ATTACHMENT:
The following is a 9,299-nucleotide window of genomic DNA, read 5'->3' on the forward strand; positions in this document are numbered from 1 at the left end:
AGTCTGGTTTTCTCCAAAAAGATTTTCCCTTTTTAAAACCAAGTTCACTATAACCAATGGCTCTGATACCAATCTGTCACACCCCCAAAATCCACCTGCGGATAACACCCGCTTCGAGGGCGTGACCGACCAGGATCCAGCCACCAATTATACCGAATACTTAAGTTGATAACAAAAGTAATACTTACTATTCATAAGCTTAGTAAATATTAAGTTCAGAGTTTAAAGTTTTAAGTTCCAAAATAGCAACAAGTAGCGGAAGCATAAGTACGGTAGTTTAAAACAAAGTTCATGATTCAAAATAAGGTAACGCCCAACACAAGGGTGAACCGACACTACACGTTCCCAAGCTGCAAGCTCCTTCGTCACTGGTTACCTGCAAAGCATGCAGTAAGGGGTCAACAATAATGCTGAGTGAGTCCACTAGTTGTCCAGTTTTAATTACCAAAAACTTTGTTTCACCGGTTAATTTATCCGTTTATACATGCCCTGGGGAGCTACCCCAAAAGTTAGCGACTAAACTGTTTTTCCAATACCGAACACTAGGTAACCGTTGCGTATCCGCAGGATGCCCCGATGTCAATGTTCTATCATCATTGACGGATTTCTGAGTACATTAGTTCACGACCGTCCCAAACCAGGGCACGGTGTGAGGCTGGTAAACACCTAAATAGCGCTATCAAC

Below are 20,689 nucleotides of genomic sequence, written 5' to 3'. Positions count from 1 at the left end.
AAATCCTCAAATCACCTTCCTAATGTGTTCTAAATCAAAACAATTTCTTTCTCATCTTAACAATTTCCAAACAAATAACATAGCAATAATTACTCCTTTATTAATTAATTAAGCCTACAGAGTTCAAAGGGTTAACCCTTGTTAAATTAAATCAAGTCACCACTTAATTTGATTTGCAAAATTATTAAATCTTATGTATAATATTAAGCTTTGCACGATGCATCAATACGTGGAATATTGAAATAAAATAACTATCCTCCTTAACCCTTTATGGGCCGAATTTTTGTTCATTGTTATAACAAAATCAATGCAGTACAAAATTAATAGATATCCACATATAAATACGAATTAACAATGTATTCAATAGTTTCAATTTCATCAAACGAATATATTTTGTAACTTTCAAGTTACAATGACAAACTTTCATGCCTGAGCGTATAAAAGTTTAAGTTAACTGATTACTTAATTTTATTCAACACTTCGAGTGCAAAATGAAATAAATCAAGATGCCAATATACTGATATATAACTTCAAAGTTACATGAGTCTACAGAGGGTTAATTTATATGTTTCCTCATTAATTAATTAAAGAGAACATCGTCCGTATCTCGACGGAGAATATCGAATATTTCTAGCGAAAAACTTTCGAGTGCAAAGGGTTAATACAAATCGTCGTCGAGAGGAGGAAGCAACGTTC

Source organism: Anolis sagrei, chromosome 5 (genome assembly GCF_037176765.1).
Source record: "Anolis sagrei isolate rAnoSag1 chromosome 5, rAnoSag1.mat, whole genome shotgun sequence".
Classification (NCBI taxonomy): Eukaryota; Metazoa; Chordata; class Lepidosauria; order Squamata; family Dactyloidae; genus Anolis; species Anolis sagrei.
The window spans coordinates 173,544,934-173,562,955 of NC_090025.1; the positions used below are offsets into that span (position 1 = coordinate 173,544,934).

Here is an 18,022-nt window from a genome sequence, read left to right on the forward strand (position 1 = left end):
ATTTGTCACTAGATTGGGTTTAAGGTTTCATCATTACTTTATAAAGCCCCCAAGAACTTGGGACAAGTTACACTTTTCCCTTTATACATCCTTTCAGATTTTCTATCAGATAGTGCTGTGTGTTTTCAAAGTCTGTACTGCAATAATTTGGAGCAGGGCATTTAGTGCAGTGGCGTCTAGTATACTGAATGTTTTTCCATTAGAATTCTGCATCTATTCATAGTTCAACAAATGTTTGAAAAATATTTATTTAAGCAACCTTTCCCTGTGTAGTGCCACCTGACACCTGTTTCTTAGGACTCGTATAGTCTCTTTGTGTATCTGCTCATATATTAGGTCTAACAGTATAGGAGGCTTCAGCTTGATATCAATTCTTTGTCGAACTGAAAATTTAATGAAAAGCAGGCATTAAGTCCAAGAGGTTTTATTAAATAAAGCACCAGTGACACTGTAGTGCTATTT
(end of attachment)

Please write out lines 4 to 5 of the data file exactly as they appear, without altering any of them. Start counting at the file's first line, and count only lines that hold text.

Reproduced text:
AAATCCTCAAATCACCTTCCTAATGTGTTCTAAATCAAAACAATTTCTTTCTCATCTTAACAATTTCCAAACAAATAACATAGCAATAATTACTCCTTTATTAATTAATTAAGCCTACAGAGTTCAAAGGGTTAACCCTTGTTAAATTAAATCAAGTCACCACTTAATTTGATTTGCAAAATTATTAAATCTTATGTATAATATTAAGCTTTGCACGATGCATCAATACGTGGAATATTGAAATAAAATAACTATCCTCCTTAACCCTTTATGGGCCGAATTTTTGTTCATTGTTATAACAAAATCAATGCAGTACAAAATTAATAGATATCCACATATAAATACGAATTAACAATGTATTCAATAGTTTCAATTTCATCAAACGAATATATTTTGTAACTTTCAAGTTACAATGACAAACTTTCATGCCTGAGCGTATAAAAGTTTAAGTTAACTGATTACTTAATTTTATTCAACACTTCGAGTGCAAAATGAAATAAATCAAGATGCCAATATACTGATATATAACTTCAAAGTTACATGAGTCTACAGAGGGTTAATTTATATGTTTCCTCATTAATTAATTAAAGAGAACATCGTCCGTATCTCGACGGAGAATATCGAATATTTCTAGCGAAAAACTTTCGAGTGCAAAGGGTTAATACAAATCGTCGTCGAGAGGAGGAAGCAACGTTC

Source organism: Anolis sagrei, chromosome 5 (genome assembly GCF_037176765.1).